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Big Sky, Clean Air

2010 November 30
We all have heard about tremendous improvements in air quality that have been attributed to the Clean Air Act (CAA).  Such as, establishing a market based emissions trading program which has significantly helped address the issue of Acid Rain, a problem mainly of concern to the areas of New England and the Eastern US.  But what about improvements in air quality found in the West?  I believe the West needs some air-quality-cred too.  Especially my hometown, Libby Montana.  It’s a small logging community of about 2,000 people nestled into the extreme northwest corner of Montana, about 15 miles from Idaho and 30 miles from Canada.  Let me tell you why.
The 1990 amendments of the CAA required EPA to set National Ambient Air Quality Standards (NAAQS) for pollutants considered harmful to public health and the environment.  The EPA set standards for six principal pollutants (criteria pollutants) and then determined what areas (either counties or partial counties) of the US that did not meet these standards.  As you can tell by the map below, one small dot (other than the area around Los Angeles) in the whole western United States did not meet the particulate matter standard (PM-2.5).  Practically all the land west of the Mississippi was determined to have a low enough concentration of PM-2.5 except for Libby, MT.  Why?  Libby doesn’t have any “big cities”, power plants,  mining, or other industrial processes nearby; but it does have mountains and wood stoves.  Which in this case, added up to bad air pollution.  Libby sits in a valley surrounded by mountains and almost everybody uses a wood stove for their primary heat.  Older wood stoves create a lot of particulate matter, and those emissions just hung in the valley, especially during the winter months (9 months out of the year) when temperature inversion and light winds trapped the smoke.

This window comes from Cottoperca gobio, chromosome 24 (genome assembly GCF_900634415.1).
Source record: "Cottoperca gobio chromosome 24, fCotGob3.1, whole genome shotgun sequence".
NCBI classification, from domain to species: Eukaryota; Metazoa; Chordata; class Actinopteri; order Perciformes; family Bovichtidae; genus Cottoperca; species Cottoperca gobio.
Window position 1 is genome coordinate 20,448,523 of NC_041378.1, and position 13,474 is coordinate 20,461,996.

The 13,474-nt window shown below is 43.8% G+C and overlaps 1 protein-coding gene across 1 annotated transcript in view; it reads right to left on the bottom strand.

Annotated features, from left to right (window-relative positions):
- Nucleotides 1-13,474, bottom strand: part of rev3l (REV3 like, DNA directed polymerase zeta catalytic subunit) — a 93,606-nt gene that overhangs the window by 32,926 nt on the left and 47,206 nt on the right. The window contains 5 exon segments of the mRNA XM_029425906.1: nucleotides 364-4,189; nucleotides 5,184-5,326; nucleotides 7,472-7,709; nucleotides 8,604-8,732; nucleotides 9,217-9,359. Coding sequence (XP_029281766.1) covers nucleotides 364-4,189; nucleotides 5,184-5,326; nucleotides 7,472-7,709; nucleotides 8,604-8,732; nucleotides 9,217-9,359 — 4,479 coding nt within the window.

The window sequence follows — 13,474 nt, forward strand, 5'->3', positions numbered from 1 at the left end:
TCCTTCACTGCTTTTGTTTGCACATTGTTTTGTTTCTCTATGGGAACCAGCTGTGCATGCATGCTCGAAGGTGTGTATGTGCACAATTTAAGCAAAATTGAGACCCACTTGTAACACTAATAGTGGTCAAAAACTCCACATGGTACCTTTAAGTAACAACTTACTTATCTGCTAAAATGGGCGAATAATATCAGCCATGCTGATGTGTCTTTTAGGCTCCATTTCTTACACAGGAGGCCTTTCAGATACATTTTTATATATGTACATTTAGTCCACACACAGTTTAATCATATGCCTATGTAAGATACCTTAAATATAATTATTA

PM-2.5 Nonattainment Areas (1997 Standard)
In order to meet the 1997 PM-2.5 standards, the State of Montana, with assistance from EPA, implemented a wood stove change-out program.  Where 1,130 old, uncertified woodstoves were replaced with EPA-certified stoves or pellet stoves.  Additional measures and regulations were also adopted to limit open burning and wood stove use on especially bad days.  After a few years of running these programs, I’m happy to report that the EPA has recently proposed to designate Libby as meeting the 1997 PM-2.5 standard.  (No more green dot!)
While I currently live in Washington, DC, I still manage to get back to my hometown to visit my folks at least once a year and have noticed a change in the air quality.  It’s better than when I was a kid.  And while having good air quality doesn’t necessarily improve my time opening Christmas presents in front of the wood stove, it certainly puts the cherry on top of the real reason that I make the ten hour trip back home — skiing Turner Mountain.  It’s awesome. There are never lift lines, always cheap tickets,  and the entire hill can be rented for practically the cost of an East Coast lift ticket.  Turner Mountain has 2110 vertical drop, plenty of powder, over 60% of the runs are black diamond, and a world famous t-bar burger.  And oh yeah, the view is amazing.   

Turner Monuntain, Montana

Turner Mountain, Montana


Travis Johnson is an engineer working in the Clean Air Markets Division of EPA. In addition to skiing, he enjoys spending his time huntin’, fishin’, wranglin’, steer wrestlin’, and all other things Montanian.



Editor's Note: The opinions expressed here are those of the author. They do not reflect EPA policy, endorsement, or action, and EPA does not verify the accuracy or science of the contents of the blog.

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